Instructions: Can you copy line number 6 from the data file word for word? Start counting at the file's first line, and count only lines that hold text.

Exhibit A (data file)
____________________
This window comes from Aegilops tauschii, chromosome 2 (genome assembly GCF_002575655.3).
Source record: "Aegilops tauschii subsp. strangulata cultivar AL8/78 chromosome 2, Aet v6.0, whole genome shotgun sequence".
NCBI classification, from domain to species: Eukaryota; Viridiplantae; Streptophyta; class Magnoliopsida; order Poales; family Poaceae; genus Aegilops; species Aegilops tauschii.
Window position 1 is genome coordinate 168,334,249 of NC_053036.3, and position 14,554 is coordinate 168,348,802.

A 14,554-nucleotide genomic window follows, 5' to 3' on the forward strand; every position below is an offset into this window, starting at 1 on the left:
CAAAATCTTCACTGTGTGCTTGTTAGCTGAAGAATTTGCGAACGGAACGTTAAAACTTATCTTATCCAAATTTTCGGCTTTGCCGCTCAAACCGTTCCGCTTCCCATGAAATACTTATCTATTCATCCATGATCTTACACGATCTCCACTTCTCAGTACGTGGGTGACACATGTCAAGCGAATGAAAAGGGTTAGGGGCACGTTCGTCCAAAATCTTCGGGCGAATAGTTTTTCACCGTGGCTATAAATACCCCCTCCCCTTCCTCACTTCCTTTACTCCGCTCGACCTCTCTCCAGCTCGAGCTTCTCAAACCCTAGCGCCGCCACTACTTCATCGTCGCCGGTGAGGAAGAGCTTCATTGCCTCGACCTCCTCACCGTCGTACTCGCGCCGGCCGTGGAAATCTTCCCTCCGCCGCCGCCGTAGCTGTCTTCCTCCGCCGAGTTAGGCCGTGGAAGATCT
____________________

CAAAATCTTCACTGTGTGCTTGTTAGCTGAAGAATTTGCGAACGGAACGTTAAAACTTATCTTATCCAAATTTTCGGCTTTGCCGCTCAAACCGTTCCGCTTCCCATGAAATACTTATCTATTCATCCATGATCTTACACGATCTCCACTTCTCAGTACGTGGGTGACACATGTCAAGCGAATGAAAAGGGTTAGGGGCACGTTCGTCCAAAATCTTCGGGCGAATAGTTTTTCACCGTGGCTATAAATACCCCCTCCCCTTCCTCACTTCCTTTACTCCGCTCGACCTCTCTCCAGCTCGAGCTTCTCAAACCCTAGCGCCGCCACTACTTCATCGTCGCCGGTGAGGAAGAGCTTCATTGCCTCGACCTCCTCACCGTCGTACTCGCGCCGGCCGTGGAAATCTTCCCTCCGCCGCCGCCGTAGCTGTCTTCCTCCGCCGAGTTAGGCCGTGGAAGATCT